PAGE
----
Istanbul is the largest city and the historical and cultural center of Turkey. It is also one of the most populous cities of the world. It covers an area of 5,343 sq kms and had an approximate population of 13,854,740 in 2012. Archaeological evidence reveals that the area was settled in the 7th millennium BC.
In 660 BC, Greek settlers from Megara built an acropolis here which marked the beginning of the city. Istanbul occupies a strategically important position on the silk route which helped in the growth of its economy. In 330, the city was named Constantinople and became the capital of the Byzantine Empire. In 1453, it was captured and became the capital of the Ottoman Empire. When Turkey became a republic, the city was initially overlooked in favor of Ankara, which became the new capital. But since the 1970s, the city has seen steady economic growth.
Istanbul is located in the northwestern part of Turkey and occupies a highly strategic position. The city spreads over the two continents of Asia and Europe. The historical and commercial centers of the city lie in Europe, while most people live on the Asian side of the city. It has grown along both the banks of the Strait of Bosporus/Bosphorus, which is a narrow strait connecting the Black Sea and the Sea of Marmara.
Two major bridges connect the two sides of the city. Another prominent landmark of the city is the Golden Horn, which is an inlet of the Bosphorus that has carved a natural harbor in ancient Byzantium, later renamed as Constantinople.
The climate of the city is characteristic of both the Mediterranean and humid subtropical types. Summers are hot and humid while winters are cold and wet, and snowfall happens once a while. High humidity is a major problem in the city.
How to reach (transport)
You can reach the city of Istanbul in the following ways:
- The Istanbul Ataturk airport is located about 20 kms to the west of the city and is connected by regular flights to several destinations of the world. The Sabiha Gökçen International airport is located on the Anatolian side and also serves the city.
- At present, the long distance train service is suspended due to the construction of rail lines, but in general, trains from all over Europe arrive at the station in Sirkeci, while those from the Asian side arrive at the Haydarpaşa station. You can travel from one to the other by ferry across the Bosphorus.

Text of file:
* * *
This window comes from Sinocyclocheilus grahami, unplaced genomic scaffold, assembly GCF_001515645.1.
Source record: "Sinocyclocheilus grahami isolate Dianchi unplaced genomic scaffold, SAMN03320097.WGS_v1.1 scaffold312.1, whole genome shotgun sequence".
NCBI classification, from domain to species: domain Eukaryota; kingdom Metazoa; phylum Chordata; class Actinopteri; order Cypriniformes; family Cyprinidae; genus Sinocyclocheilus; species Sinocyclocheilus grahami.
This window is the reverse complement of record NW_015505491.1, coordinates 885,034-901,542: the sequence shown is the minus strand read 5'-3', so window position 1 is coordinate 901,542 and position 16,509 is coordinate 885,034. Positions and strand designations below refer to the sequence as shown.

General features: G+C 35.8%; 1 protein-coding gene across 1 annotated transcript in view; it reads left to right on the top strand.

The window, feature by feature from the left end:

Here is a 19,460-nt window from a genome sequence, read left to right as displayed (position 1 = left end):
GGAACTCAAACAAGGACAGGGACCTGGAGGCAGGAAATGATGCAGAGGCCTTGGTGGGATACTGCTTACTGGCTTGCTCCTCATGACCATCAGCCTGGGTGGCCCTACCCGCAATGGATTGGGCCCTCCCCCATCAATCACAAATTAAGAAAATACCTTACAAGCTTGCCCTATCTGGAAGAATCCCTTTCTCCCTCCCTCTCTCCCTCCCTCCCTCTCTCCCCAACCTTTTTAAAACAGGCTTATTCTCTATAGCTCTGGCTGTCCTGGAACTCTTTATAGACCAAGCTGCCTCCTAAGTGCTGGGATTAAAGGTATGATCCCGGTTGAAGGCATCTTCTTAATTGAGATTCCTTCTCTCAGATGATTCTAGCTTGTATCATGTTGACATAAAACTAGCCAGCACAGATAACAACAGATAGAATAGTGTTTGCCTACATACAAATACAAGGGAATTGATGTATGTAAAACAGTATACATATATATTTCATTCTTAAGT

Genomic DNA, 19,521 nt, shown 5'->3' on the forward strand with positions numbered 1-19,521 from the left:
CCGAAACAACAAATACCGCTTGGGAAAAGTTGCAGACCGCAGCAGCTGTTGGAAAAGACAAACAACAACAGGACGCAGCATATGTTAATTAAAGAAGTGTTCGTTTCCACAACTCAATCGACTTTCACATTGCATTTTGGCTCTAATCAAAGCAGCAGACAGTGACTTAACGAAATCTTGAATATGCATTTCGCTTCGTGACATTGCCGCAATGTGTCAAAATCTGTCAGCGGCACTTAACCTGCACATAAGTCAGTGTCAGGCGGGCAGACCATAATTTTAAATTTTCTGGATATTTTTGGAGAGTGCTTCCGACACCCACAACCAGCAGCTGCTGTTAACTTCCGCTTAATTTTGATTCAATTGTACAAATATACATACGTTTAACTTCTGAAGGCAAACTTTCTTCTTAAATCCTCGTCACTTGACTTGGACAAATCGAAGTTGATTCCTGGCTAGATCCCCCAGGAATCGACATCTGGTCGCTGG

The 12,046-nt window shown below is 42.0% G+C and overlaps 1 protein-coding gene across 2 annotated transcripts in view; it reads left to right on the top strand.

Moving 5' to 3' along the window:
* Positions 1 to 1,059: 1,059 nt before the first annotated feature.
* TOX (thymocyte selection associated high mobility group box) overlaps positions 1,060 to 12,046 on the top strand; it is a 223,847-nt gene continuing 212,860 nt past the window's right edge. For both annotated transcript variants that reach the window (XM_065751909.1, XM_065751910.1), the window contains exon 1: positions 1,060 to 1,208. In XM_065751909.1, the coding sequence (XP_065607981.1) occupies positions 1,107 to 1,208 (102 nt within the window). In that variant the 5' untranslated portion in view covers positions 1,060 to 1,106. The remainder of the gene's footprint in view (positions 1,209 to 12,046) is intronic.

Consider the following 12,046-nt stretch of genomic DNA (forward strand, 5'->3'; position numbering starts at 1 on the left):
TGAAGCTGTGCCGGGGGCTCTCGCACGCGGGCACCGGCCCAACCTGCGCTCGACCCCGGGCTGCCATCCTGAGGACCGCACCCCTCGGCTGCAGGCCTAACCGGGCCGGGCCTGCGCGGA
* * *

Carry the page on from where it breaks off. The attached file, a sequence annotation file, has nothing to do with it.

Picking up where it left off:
- The city is connected by bus to all major domestic destinations as well as to Greece, Bulgaria, Macedonia, and Romania. All buses reach Esenler Otogar, located about 10 kms from the city center.
- Apart from these, people also arrive in Turkey by cruise ships and international ferries.
When to visit
The best time to visit Istanbul is from late May to early June and from late September to early October as the weather is quite pleasant for sightseeing.
Culture (Fairs and Festivals) and Traditions
Istanbul enjoys a very colorful culture and that is reflected in the festivals celebrated in the city. Some of the most important festivals are as follows:
- The Istanbul International Film Festival is held in late March to mid-April when the latest releases and retrospectives are shown.
- The international Istanbul Tulip festival is held in April. The glorious display of tulips in the Emirgan Park is a beautiful sight.
- The International Puppet Festival is held in May and is a great treat for both adults and children.
- On 29th May, an enthusiastic re-enactment of the conquest of Istanbul by Mehmet/Mehmed is staged. Traditional arts and crafts are displayed.
- The International music festival is celebrated with more than 30 events of classical music, opera, and theater throughout mid June to mid July.
- The Tuyap Book Fair is held in late November and is the premier publishing event of the city.
- The Efes Pilsen Blues festival is celebrated in selected venues throughout November. Foreign or local bands perform during this time and are a great source of entertainment, both for the locals and visiting tourists.
Points of interest (places to visit)
There are a number of important historical and religious places to see in Istanbul. Some of them are:
- The Topkapi Palace is a complex of mansions, a harem, a stable, a library, and other buildings used by the Ottoman Sultans, and has now been converted into a museum.
- The Tiled Kiosk museum is located in a mansion commissioned by Sultan Mahmud and contains tiles and ceramic works from the Ottoman period.
- There are several places of worship in the city which contain beautiful works of art and sculpture. These include the Hagia Sophia, Sultanahmet Mosque (Blue Mosque), Sakirin Mosque, St. Irene Church, etc.
- The Obelisk, the Constantine Pillar, and the Snake Pillar are some of the important landmarks of the city.
The overall experience of your trip can be pleasant if you come by some good stay options. But then, budget is certainly a factor to consider, when planning your stay. Thankfully, Istanbul offers a wide range of tourist accommodation for all budgets. For a lavish stay, you can count on 5-star hotels including the Four Seasons, Marmara Taksim, W Istanbul special class, Legacy Ottoman, etc. Even 4-star hotels like Uyan Special class, Sari Konak, Daphne, Erten Konak, Central Palace, and Lush work well for those eyeing a luxury stay. However, those on a strict budget but not willing to compromise on the stay quality, can plan their stay at 3-star hotels including Erboy, Artefes, and Stone.